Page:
Some everyday objects are associated with a particular color, such as bananas, which are typically yellow. Behavioral studies show that perception of these so-called color-diagnostic objects is influenced by our knowledge of their typical color, referred to as memory color [1, 2]. However, neural representations of memory colors are unknown. Here we investigated whether memory color can be decoded from visual cortex activity when color-diagnostic objects are viewed as grayscale images. We trained linear classifiers to distinguish patterns of fMRI responses to four different hues. We found that activity in V1 allowed predicting the memory color of color-diagnostic objects presented in grayscale in naive participants performing a motion task. The results imply that higher areas feed back memory-color signals to V1. When classifiers were trained on neural responses to some exemplars of color-diagnostic objects and tested on others, areas V4 and LOC also predicted memory colors. Representational similarity analysis showed that memory-color representations in V1 were correlated specifically with patterns in V4 but not LOC. Our findings suggest that prior knowledge is projected from midlevel visual regions onto primary visual cortex, consistent with predictive coding theory [3]. © 2013 Elsevier Ltd.

Hansen E.C.A.,Aix - Marseille University | Battaglia D.,Aix - Marseille University | Battaglia D.,Bernstein Center for Computational Neuroscience | Spiegler A.,Aix - Marseille University | And 2 more authors.
NeuroImage | Year: 2015

Functional connectivity (FC) sheds light on the interactions between different brain regions. Besides basic research, it is clinically relevant for applications in Alzheimer's disease, schizophrenia, presurgical planning, epilepsy, and traumatic brain injury. Simulations of whole-brain mean-field computational models with realistic connectivity determined by tractography studies enable us to reproduce with accuracy aspects of average FC in the resting state. Most computational studies, however, did not address the prominent non-stationarity in resting state FC, which may result in large intra- and inter-subject variability and thus preclude an accurate individual predictability. Here we show that this non-stationarity reveals a rich structure, characterized by rapid transitions switching between a few discrete FC states. We also show that computational models optimized to fit time-averaged FC do not reproduce these spontaneous state transitions and, thus, are not qualitatively superior to simplified linear stochastic models, which account for the effects of structure alone. We then demonstrate that a slight enhancement of the non-linearity of the network nodes is sufficient to broaden the repertoire of possible network behaviors, leading to modes of fluctuations, reminiscent of some of the most frequently observed Resting State Networks. Because of the noise-driven exploration of this repertoire, the dynamics of FC qualitatively change now and display non-stationary switching similar to empirical resting state recordings (Functional Connectivity Dynamics (FCD)). Thus FCD bear promise to serve as a better biomarker of resting state neural activity and of its pathologic alterations. © 2014 The Authors.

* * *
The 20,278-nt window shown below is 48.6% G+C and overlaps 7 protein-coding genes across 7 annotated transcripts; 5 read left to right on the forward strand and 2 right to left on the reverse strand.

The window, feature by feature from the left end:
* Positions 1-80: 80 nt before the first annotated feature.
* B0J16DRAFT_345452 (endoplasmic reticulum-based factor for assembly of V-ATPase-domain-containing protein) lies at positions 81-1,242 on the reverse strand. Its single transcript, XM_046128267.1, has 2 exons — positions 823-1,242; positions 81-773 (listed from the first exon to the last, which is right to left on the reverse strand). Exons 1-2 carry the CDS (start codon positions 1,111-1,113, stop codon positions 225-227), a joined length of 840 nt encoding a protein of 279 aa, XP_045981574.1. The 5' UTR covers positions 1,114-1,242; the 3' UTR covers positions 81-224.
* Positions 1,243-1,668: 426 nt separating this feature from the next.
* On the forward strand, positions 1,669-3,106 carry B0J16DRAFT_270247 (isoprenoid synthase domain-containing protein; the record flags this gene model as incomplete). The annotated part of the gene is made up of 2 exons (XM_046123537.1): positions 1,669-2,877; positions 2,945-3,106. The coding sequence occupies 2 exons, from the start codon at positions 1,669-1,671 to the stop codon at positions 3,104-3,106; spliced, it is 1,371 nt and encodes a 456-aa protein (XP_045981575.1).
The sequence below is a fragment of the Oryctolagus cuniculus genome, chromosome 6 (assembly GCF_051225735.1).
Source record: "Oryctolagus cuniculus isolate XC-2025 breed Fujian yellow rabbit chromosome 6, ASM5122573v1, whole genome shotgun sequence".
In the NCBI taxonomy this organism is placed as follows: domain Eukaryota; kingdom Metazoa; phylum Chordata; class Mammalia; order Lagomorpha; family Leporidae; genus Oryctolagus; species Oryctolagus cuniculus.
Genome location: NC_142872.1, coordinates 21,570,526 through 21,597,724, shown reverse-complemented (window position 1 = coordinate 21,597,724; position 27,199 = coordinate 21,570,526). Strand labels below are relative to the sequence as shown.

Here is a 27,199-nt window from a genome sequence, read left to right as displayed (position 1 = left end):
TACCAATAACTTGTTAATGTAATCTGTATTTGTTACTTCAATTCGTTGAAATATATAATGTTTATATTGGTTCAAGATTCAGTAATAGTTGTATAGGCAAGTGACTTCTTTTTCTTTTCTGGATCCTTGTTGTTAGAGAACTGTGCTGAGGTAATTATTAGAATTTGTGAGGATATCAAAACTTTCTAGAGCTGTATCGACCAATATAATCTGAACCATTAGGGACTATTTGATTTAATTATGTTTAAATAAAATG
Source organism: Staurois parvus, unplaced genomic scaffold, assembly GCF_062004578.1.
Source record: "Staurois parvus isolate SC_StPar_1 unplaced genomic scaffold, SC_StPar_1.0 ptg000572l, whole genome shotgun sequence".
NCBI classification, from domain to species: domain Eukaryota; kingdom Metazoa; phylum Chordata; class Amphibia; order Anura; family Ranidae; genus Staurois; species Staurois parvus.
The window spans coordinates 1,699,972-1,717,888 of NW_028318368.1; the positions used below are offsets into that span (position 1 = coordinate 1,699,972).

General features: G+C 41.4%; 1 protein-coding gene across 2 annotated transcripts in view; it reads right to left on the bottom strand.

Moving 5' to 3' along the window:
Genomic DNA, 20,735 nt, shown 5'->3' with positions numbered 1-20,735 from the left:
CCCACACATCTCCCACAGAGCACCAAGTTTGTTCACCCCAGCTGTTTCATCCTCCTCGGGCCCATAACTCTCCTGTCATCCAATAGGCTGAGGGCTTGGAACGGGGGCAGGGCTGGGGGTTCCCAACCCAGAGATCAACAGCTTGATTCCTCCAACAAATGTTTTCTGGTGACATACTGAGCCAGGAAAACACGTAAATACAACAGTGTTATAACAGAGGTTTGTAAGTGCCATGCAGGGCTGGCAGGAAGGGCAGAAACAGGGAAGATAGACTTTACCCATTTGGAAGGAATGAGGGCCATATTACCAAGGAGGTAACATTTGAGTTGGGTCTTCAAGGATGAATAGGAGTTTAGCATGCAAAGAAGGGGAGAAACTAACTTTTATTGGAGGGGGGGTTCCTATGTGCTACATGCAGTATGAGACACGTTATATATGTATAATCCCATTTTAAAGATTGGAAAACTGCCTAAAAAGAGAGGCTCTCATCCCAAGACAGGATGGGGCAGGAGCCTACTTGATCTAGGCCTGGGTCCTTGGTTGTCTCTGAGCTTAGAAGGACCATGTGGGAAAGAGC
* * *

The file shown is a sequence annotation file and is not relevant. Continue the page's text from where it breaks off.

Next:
Pamir E.,Bernstein Center for Computational Neuroscience
Learning & memory (Cold Spring Harbor, N.Y.) | Year: 2011

Conditioned behavior as observed during classical conditioning in a group of identically treated animals provides insights into the physiological process of learning and memory formation. However, several studies in vertebrates found a remarkable difference between the group-average behavioral performance and the behavioral characteristics of individual animals. Here, we analyzed a large number of data (1640 animals) on olfactory conditioning in the honeybee (Apis mellifera). The data acquired during absolute and differential classical conditioning differed with respect to the number of conditioning trials, the conditioned odors, the intertrial intervals, and the time of retention tests. We further investigated data in which animals were tested for spontaneous recovery from extinction. In all data sets we found that the gradually increasing group-average learning curve did not adequately represent the behavior of individual animals. Individual behavior was characterized by a rapid and stable acquisition of the conditioned response (CR), as well as by a rapid and stable cessation of the CR following unrewarded stimuli. In addition, we present and evaluate different model hypotheses on how honeybees form associations during classical conditioning by implementing a gradual learning process on the one hand and an all-or-none learning process on the other hand. In summary, our findings advise that individual behavior should be recognized as a meaningful predictor for the internal state of a honeybee--irrespective of the group-average behavioral performance.